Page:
A new substance abuse program in Surrey, B.C., is being billed as the first of its kind in the province with services designed for the South Asian community.
The Roshni Clinic offers culturally tailored services for alcohol and non-opioid drug addictions in the hopes of encouraging more people to seek help.
“We know that in the South Asian community, problematic substance use is a concern that is often highly stigmatized and people do not always know how to seek support for themselves or a loved one,” said Dr. Nitasha Puri, medical lead for the Roshni Clinic.
Puri explained the idea came about when doctors and health care providers noticed, anecdotally, that some patients were exhibiting advanced stages of withdrawal and worse symptoms or outcomes than other patients.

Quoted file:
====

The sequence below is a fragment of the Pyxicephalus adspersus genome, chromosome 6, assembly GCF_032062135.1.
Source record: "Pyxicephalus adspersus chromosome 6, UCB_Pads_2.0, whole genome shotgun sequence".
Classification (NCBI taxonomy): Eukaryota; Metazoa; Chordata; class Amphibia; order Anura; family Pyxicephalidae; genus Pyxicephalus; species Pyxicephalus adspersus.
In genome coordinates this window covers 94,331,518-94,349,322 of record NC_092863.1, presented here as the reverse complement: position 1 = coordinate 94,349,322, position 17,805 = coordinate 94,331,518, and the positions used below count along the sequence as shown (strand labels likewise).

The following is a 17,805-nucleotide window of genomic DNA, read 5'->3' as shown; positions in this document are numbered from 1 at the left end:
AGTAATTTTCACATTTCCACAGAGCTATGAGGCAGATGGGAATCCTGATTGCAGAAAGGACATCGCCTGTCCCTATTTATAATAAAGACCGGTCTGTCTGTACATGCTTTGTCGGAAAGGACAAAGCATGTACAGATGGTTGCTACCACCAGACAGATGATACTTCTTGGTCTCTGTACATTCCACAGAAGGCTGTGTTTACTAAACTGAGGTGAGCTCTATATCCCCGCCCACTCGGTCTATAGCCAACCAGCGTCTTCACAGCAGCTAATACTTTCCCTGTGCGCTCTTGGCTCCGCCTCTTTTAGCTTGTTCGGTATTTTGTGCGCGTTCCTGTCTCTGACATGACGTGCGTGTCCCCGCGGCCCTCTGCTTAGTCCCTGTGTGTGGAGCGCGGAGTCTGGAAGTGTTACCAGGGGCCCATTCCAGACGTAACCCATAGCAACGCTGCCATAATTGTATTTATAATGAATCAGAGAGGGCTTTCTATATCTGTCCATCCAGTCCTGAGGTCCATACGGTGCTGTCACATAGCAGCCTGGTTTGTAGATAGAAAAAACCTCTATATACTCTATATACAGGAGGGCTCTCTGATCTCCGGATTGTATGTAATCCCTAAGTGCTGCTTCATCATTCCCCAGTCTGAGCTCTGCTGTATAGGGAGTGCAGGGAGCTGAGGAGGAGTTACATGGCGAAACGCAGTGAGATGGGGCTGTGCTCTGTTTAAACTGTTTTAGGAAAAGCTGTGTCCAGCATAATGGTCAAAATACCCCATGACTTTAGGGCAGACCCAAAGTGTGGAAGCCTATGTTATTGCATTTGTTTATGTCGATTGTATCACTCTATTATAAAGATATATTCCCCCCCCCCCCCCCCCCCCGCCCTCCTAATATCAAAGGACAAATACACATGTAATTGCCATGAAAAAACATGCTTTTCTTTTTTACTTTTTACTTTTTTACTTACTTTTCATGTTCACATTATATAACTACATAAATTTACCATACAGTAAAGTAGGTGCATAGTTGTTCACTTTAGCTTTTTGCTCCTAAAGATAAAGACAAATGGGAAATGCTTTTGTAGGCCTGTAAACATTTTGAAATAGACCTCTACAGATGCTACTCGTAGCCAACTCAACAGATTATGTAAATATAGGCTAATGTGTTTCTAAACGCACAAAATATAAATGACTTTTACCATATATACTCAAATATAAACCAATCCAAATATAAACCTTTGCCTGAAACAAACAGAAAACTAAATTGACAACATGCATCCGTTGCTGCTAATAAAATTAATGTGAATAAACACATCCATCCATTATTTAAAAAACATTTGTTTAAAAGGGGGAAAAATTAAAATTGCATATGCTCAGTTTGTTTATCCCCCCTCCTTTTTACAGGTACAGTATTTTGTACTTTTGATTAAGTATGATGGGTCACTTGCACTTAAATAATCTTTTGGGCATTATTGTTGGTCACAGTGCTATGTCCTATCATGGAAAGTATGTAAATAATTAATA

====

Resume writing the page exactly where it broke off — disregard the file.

Most of those people had South Asian heritage, said Puri, which prompted Fraser Health to look at which culturally-specific services were needed.
“I think that a language connection can be really therapeutic for people … when you cannot express yourself in your mother tongue it sometimes is harder to reach that therapeutic place,” she told Rick Cluff, host of The Early Edition.
Services are offered in English, Hindi and Punjabi and are available to anyone who self-identifies as South Asian.
The centre will also aim to prioritize the role of family in the treatment process which Fraser Health calls a “holistic, patient-centred approach.”
Services include medical treatment of withdrawal, one-on-one counselling and education and support for families. The clinic also has a telehealth component so some patients can access care remotely.
The clinic is currently open Wednesdays and Thursdays from 5 p.m. to 8 p.m. and Puri said it is getting “busier every week.”
With files from CBC Radio One’s The Early Edition